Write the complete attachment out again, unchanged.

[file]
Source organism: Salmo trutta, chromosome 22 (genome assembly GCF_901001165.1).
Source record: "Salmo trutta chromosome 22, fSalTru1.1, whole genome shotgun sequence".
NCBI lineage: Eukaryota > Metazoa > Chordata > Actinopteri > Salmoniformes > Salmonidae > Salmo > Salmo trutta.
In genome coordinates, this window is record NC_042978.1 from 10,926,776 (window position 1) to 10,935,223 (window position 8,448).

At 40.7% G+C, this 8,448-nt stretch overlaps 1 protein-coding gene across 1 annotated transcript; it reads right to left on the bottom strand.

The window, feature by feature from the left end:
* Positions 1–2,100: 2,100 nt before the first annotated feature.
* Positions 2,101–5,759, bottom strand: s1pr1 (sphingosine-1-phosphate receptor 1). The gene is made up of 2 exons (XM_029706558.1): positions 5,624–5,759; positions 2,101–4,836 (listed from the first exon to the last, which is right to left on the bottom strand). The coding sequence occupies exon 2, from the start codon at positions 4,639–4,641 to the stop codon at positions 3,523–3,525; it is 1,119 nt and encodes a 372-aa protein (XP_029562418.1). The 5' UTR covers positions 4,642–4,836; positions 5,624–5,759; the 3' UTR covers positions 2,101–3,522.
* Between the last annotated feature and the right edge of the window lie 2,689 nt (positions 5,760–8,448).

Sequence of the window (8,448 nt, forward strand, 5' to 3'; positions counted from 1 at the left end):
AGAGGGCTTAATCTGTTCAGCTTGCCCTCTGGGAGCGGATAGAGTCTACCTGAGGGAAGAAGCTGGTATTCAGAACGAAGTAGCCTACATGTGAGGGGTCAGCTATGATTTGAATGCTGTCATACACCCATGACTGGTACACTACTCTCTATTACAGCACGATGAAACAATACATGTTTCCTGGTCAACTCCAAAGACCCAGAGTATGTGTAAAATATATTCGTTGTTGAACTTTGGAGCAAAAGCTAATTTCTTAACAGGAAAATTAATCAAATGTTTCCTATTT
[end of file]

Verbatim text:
Source organism: Salmo trutta, chromosome 22 (genome assembly GCF_901001165.1).
Source record: "Salmo trutta chromosome 22, fSalTru1.1, whole genome shotgun sequence".
NCBI lineage: Eukaryota > Metazoa > Chordata > Actinopteri > Salmoniformes > Salmonidae > Salmo > Salmo trutta.
In genome coordinates, this window is record NC_042978.1 from 10,926,776 (window position 1) to 10,935,223 (window position 8,448).

At 40.7% G+C, this 8,448-nt stretch overlaps 1 protein-coding gene across 1 annotated transcript; it reads right to left on the bottom strand.

The window, feature by feature from the left end:
* Positions 1–2,100: 2,100 nt before the first annotated feature.
* Positions 2,101–5,759, bottom strand: s1pr1 (sphingosine-1-phosphate receptor 1). The gene is made up of 2 exons (XM_029706558.1): positions 5,624–5,759; positions 2,101–4,836 (listed from the first exon to the last, which is right to left on the bottom strand). The coding sequence occupies exon 2, from the start codon at positions 4,639–4,641 to the stop codon at positions 3,523–3,525; it is 1,119 nt and encodes a 372-aa protein (XP_029562418.1). The 5' UTR covers positions 4,642–4,836; positions 5,624–5,759; the 3' UTR covers positions 2,101–3,522.
* Between the last annotated feature and the right edge of the window lie 2,689 nt (positions 5,760–8,448).

Sequence of the window (8,448 nt, forward strand, 5' to 3'; positions counted from 1 at the left end):
AGAGGGCTTAATCTGTTCAGCTTGCCCTCTGGGAGCGGATAGAGTCTACCTGAGGGAAGAAGCTGGTATTCAGAACGAAGTAGCCTACATGTGAGGGGTCAGCTATGATTTGAATGCTGTCATACACCCATGACTGGTACACTACTCTCTATTACAGCACGATGAAACAATACATGTTTCCTGGTCAACTCCAAAGACCCAGAGTATGTGTAAAATATATTCGTTGTTGAACTTTGGAGCAAAAGCTAATTTCTTAACAGGAAAATTAATCAAATGTTTCCTATTT